Boost your fiber. It isn’t broken down by your body, so it doesn’t affect your blood sugar. (Although many foods with fiber contain sugars and starches that do.) Eating 25-30 grams of fiber (like you find in oatmeal) each day may help you better manage your blood sugar. Increase to this amount slowly, though. And drink lots of water so you don’t get constipated.

Keep a water bottle handy. Not having enough fluid in your body can wreak havoc on your blood sugar levels. Choose water to quench your thirst instead of juice or soda. Don’t like the taste? Choose unsweetened teas.

Snack smarter. Sodas and packaged foods are usually high in calories, salt, and added sugar, but low in vitamins and minerals. If you get hungry between meals, eat something healthy, like carrots or grapes.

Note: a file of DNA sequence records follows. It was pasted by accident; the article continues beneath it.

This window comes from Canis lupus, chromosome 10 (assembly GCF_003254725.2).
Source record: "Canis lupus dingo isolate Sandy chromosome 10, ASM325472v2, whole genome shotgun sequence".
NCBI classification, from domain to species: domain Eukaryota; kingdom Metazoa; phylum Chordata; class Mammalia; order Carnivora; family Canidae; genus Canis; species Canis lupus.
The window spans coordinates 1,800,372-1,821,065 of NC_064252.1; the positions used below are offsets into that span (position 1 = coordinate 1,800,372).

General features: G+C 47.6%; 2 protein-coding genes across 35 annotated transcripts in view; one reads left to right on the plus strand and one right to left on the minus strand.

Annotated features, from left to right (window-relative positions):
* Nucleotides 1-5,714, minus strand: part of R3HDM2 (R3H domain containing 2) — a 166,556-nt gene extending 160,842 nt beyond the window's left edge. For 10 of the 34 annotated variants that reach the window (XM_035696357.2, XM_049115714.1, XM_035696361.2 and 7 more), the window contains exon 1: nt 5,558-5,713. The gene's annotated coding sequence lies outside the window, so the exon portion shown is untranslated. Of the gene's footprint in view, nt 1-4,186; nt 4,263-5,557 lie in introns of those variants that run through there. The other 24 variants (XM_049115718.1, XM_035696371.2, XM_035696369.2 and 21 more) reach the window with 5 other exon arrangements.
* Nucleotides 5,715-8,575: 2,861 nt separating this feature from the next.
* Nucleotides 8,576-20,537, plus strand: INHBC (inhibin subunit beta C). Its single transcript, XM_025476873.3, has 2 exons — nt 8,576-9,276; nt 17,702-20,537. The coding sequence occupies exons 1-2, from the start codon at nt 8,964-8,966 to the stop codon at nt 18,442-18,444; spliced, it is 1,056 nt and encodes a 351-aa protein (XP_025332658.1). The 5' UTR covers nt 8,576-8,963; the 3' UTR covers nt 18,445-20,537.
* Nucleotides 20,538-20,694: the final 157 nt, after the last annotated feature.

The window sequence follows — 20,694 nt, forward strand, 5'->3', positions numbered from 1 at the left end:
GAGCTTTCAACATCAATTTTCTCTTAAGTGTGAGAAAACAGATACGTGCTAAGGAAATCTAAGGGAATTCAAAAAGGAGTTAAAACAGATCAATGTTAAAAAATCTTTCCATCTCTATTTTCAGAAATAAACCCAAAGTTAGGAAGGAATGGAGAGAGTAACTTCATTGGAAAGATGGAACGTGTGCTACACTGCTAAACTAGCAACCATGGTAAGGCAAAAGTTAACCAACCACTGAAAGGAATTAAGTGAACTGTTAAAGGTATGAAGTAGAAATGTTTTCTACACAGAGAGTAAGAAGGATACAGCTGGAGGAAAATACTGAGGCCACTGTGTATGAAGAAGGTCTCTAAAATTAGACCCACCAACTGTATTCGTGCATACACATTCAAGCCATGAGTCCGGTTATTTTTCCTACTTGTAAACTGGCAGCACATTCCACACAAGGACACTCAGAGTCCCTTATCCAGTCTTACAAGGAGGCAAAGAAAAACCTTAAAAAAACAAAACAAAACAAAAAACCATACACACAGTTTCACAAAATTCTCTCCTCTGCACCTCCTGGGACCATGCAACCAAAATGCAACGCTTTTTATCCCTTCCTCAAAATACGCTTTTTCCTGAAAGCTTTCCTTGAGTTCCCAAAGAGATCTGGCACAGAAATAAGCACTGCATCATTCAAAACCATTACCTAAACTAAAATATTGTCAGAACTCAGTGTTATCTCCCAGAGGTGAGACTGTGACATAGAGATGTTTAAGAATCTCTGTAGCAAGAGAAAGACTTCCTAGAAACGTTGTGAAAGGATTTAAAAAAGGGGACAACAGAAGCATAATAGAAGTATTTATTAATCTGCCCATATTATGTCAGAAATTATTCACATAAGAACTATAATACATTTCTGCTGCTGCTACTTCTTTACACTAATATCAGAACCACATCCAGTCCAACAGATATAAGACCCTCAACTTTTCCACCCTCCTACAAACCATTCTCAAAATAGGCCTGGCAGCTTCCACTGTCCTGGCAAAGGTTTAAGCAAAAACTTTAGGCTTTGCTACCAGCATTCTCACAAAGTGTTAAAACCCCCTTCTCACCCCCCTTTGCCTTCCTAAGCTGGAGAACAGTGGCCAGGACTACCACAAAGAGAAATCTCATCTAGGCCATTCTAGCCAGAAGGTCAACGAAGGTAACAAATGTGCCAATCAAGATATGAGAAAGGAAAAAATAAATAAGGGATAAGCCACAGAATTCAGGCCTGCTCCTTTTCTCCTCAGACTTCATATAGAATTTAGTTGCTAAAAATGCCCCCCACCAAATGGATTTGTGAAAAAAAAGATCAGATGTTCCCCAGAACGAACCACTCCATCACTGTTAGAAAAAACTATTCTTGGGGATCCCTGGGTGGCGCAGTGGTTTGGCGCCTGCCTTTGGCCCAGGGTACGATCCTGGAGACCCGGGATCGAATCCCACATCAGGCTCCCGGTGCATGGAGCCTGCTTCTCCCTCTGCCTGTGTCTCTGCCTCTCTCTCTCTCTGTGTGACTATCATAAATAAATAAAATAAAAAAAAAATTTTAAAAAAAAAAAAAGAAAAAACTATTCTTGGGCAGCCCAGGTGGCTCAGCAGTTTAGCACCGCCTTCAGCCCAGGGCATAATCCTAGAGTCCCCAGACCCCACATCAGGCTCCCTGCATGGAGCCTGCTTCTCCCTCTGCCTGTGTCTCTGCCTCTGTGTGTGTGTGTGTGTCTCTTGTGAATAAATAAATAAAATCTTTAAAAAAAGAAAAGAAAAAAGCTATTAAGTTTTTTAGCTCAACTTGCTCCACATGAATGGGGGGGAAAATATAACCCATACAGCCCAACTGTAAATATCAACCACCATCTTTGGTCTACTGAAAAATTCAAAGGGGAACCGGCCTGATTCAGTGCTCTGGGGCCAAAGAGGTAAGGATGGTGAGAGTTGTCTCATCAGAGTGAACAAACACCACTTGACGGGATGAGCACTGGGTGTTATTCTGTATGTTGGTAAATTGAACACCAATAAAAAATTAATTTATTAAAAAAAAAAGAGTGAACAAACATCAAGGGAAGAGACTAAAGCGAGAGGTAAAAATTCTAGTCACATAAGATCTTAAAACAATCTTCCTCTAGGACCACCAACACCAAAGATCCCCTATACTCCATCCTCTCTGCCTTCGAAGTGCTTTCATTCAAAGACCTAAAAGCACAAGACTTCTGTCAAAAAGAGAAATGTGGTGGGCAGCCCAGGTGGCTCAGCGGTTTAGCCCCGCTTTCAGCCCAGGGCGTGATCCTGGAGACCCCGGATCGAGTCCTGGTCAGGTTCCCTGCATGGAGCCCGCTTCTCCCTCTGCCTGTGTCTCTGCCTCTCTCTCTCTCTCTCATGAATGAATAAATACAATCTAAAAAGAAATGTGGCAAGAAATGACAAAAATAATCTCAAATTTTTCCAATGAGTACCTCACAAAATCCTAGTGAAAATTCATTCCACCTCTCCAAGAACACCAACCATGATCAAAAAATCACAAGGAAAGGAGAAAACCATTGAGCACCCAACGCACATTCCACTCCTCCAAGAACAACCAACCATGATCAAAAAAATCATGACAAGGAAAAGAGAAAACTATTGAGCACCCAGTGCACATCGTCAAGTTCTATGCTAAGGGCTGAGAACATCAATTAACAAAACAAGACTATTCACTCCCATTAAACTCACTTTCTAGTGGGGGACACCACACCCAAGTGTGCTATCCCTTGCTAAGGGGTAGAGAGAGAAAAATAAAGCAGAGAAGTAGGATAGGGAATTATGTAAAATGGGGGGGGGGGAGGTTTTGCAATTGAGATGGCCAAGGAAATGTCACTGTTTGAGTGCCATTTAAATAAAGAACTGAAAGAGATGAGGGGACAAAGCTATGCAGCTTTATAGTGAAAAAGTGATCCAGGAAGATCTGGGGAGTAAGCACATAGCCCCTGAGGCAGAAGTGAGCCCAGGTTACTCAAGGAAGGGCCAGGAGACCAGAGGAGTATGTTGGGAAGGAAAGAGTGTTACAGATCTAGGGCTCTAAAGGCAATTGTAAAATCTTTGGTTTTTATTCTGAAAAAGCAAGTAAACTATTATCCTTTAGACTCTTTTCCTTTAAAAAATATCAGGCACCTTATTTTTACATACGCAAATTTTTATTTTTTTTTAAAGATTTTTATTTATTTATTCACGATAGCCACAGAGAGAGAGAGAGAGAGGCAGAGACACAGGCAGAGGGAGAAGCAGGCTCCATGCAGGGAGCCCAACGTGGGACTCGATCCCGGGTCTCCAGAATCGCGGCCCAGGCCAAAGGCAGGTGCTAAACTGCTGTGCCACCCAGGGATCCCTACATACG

Measure your meals and snacks. Keep an eye on your food portions to manage your blood sugar. Use measuring cups and a food scale at home. Check serving sizes listed on the Nutrition Facts labels.

There are also easy ways to get a picture in your mind of a serving size. For instance, one serving of meat is about the size of your palm. A cup of salad or a casserole is as big as your fist.

Exercise

Make it part of your routine. Being active makes your body more sensitive to insulin. That helps your blood sugar stay steady. Once your doctor gives you the OK, try an aerobic workout that gets your heart pumping, like walking, dancing, swimming, or biking. Your goal should be 30 minutes, 5 days a week. But even 5 minutes is a good start. Your activities should be at least "moderately intense," which means that you're able to talk but not sing while you do it.